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Papers 5

Session Chair: Siobhán Clarke, Trinity College
Reimagining Literate Programming
James Dean Palmer, Northern Arizona University

In this paper we describe Ginger, a new language with first class support for literate programming. Literate programming is a philosophy that argues computer programs should be written as literature with human readability and understanding of paramount importance. While the intent of literate programming is to make understanding computer programs simpler, most literate programming systems are quite complex and consist of three different languages corresponding to 1) an implementation language, 2) a documentation language, and 3) a literate programming glue language. In Knuth's original implementation these were Pascal, TeX, and WEB respectively. Antithetical to the goals that literate programming espouses, this three language paradigm creates a truly challenging environment for new programmers. In this paper we reimagine literate programming as a core programming language feature and describe a novel system for literate programming based on G-expression transformations. We show that Ginger code can be used to naturally represent code, prose, and literate connections, which in turn unifies, simplifies and significantly extends the literate programming experience.

Typestate-Oriented Programming
Jonathan Aldrich, Carnegie Mellon University
Joshua Sunshine, Carnegie Mellon University
Darpan Saini, Carnegie Mellon University
Zachary Sparks, Carnegie Mellon University

Objects model the world, and state is fundamental to a faithful modeling. Engineers use state machines to understand and reason about state transitions, but programming languages provide little support for reasoning about or implementing these state machines, causing software defects and lost productivity when objects are misused.

We propose Typestate-Oriented Programming as a natural extension to the object paradigm, where objects are modeled not just in terms of classes, but in terms of changing states. Each state may have its own representation and methods which may transition the object into a new state. A flow-sensitive, permission-based type system helps developers track which state objects are in. First-class typestates are a powerful abstraction that will help developers model and reuse objects more efficiently and correctly.

Gaining inSight into Programs that Analyze Programs —By Visualizing the Analyzed Program
Agastya Nanda, Jaypee Institute of Information Technology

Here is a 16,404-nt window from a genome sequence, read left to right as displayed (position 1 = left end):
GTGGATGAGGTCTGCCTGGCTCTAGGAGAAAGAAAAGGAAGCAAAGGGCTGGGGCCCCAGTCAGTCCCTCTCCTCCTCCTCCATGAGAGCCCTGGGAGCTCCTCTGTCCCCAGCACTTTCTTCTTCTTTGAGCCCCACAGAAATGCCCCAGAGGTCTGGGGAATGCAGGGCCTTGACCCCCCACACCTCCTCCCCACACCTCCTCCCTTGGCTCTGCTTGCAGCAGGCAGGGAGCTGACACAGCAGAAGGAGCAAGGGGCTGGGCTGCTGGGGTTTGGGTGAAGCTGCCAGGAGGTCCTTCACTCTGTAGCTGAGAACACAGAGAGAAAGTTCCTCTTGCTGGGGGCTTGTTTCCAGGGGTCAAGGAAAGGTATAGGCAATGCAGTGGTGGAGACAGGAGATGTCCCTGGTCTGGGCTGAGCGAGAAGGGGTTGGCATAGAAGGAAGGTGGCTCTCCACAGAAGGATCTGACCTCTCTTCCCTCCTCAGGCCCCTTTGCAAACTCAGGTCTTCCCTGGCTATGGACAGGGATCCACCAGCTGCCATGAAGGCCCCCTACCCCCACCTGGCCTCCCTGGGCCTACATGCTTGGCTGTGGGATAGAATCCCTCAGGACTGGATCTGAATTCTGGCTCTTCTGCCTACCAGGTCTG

Mangala Gowri Nanda, IBM India Research Lab

Visualization of a program typically entails low level views of the program execution state showing, for example,method invocations or relations amongst heap objects. In most cases, this would imply visualization of the executable program. However there is a certain genre of programs that analyze or transform other programs. These programs could be compilers, static bug detectors, test suite analyzers, model to model transformers etc. In such cases, very often, it helps to visualize what is happening to the input program rather than the analyzer program. It is for such programs that we describe a configurable, analysis framework. For ease of exposition, we call the analyzer program the manipulate program, and the input program the puppet program. To facilitate the visualization, we instrument the manipulate program to generate a dump as it analyzes the puppet program. Using the dump, we reconstruct the interprocedural control flow graph of the puppet program and then visualize the flow of the manipulate program over the puppet program. We use colors to highlight different events in the manipulate program. Using this scheme, we are able to (1) gain insight into the manipulate program; (2) collect useful information / statistics about the puppet program. We have implemented the visualizer in a tool called INSIGHT. We ran INSIGHT on a static debugging tool (the manipulate program) called XYLEM. XYLEM applies static analysis to find potential null pointer exceptions in a puppet program, as for example, the Apache Ant program. We report the insights gained by running XYLEM through INSIGHT on ANT and other puppet programs.

Monterey Phoenix, or How to Make Software Architecture Executable
Mikhail Auguston, Naval Postgraduate School

This paper suggests an approach to formal software system architecture specification based on behavior models. The behavior of the system is defined as a set of events (event trace) with two basic relations: precedence and inclusion. The structure of event trace is specified using event grammars and other constraints organized into schemas. The schema framework is amenable to stepwise architecture refinement up to executable design and implementation models, reuse, composition, visualization, and application of automated tools for consistency checks.

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